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Print Edition> World
UPDATED: April 1, 2013 NO.14 APRIL 4, 2013
BRICS Assembles in Africa
Emerging economies team up with Africa for greater economic influence
By Ding Ying

PROMOTED PARTNERSHIP: Participants pose at the BRICS Leaders-Africa Dialogue Forum on March 27 in Durban, South Africa (HUANG JINGWEN)

If the economy is the wheel that drives the world forward, then those countries with the most vigorous economies should play a bigger role in drawing up the blueprint of the future.

Leaders of five major emerging economies in the world—Brazil, Russia, India, China and South Africa, known as BRICS—gathered in Durban, South Africa, on March 26-27 for their fifth summit, a widely watched event that Chinese observers said enhanced their partnership in a wide range of fields, most notably financial services. They argued that improving cooperation among developing countries will help usher in a fairer and more balanced world order.

A significant summit

This year's summit was very fruitful, with an outcome that will drive further development of the organization, Chen Xulong, Deputy Director of the Department of Global Strategy at the China Institute of International Studies, said to Beijing Review.

The decision to establish a development bank was certainly the brightest outcome of the summit. It can be regarded as one of the greatest achievements since the formal establishment of the BRICS group in 2009, Chen said. While the leaders believed the creation of the bank was "feasible" and "viable," other details, such as the location and candidate of bank governor, are technical issues that can be resolved through communication and coordination, he added.

As the global financial crisis persists, establishing such a development bank will help stabilize financial markets and satisfy developing countries' capital demands, said Yuan Gangming, an economist with Tsinghua University.

"The development bank is not built on the basis of stronger powers helping weaker ones. It is a mutual assistance pattern among BRICS countries based on their own efforts. Such cooperation will be more equal and effective, and it will help enhance BRICS members' status in the international financial system on the whole," Yuan explained.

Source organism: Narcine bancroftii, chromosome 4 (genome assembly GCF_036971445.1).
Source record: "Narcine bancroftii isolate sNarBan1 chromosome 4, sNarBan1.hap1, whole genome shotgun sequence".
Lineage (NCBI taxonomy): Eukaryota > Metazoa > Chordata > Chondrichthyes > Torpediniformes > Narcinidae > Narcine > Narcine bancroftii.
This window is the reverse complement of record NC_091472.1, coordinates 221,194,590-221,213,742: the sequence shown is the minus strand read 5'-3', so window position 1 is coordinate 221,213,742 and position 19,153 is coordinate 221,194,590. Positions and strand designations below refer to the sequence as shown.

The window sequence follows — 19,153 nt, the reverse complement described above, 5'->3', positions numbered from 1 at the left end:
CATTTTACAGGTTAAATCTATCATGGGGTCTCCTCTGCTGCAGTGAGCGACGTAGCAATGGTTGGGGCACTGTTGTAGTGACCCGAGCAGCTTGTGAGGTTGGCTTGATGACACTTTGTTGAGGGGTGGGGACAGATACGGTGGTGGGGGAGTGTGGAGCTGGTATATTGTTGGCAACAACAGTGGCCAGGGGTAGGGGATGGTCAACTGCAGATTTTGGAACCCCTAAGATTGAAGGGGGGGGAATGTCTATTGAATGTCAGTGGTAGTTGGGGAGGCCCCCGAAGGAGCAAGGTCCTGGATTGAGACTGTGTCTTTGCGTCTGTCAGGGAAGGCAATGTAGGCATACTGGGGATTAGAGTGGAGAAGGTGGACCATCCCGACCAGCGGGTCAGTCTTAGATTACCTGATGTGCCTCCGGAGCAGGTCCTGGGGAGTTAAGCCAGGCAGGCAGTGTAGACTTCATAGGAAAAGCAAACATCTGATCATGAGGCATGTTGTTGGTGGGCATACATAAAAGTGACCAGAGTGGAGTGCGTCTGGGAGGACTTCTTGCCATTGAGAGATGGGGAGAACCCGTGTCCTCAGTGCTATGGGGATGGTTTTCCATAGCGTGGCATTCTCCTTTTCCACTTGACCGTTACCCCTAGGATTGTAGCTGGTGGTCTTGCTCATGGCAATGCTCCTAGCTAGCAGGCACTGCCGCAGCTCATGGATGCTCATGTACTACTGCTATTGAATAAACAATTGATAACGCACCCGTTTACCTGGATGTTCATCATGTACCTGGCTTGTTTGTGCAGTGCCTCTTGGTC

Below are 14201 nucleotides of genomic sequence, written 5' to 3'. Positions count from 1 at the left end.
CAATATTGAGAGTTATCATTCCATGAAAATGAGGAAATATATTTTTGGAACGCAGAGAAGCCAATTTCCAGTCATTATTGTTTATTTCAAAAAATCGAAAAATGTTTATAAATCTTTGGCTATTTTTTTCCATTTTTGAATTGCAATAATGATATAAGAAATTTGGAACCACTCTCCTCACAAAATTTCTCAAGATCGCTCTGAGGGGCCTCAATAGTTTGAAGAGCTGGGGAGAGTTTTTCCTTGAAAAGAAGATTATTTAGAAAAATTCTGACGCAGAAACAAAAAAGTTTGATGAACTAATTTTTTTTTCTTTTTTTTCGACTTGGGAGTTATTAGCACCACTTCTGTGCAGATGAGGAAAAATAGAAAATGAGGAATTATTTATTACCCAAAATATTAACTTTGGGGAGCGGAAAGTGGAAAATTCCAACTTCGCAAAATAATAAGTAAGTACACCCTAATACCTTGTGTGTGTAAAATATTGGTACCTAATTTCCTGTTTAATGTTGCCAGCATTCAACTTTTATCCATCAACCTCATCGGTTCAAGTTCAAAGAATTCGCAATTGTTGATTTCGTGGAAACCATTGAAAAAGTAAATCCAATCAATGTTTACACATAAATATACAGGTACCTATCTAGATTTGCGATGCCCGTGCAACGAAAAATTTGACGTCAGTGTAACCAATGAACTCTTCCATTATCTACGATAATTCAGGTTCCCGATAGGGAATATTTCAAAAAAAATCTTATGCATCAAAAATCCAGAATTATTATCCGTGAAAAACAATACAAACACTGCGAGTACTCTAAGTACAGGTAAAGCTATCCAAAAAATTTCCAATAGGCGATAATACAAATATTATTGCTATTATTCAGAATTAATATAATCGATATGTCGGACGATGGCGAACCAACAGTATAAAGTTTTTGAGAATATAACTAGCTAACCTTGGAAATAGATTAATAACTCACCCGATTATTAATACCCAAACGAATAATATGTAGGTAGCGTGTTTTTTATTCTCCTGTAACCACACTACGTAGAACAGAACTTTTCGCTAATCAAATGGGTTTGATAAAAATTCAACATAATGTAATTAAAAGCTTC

Yuan added that China, which possesses adequate foreign exchange reserves, is expected to play a large role in the bank. He believed that if China becomes a major stakeholder, its foreign exchange reserve investment structure will likely be optimized. If the yuan can be included as a form of loan of the bank, it will greatly promote the Chinese currency's internationalization, Yuan said.

Strengthening cooperation with Africa was chosen as the main focus of BRICS. The leaders of BRICS members and some African countries discussed their cooperation at the First BRICS Leaders-Africa Dialogue Forum with the theme Unlocking Africa's Potential: BRICS and Africa Cooperation on Infrastructure following the BRICS Summit in Durban.

Chinese President Xi Jinping pointed out that the forum reflected the political will of both sides to realize equality and inclusiveness and seek common development. Xi promised that the Chinese Government is willing to form a cooperative partnership for transnational and trans-regional infrastructure, and help African nations with project consultation, planning, feasibility research and design.

The Chinese leader reaffirmed China's promise to give zero-tariff treatment to 97 percent of the tariff items of exports to China from the least developed nations that have diplomatic ties with China. China is also planning to help Africa to train 300 managing and technical personnel specializing in infrastructure every year, and encourage Chinese enterprises and financial institutions to participate in infrastructure construction and operation.

"This was the first time that the BRICS summit was held on the African continent, which is very significant to the organization," said Chen, noting that Africa is a land of brisk development. "BRICS can find more common ground in developing relations with Africa," said Chen. He said that in addition to its own economic strengthening, South Africa was absorbed into the organization because it represents over 50 African countries.

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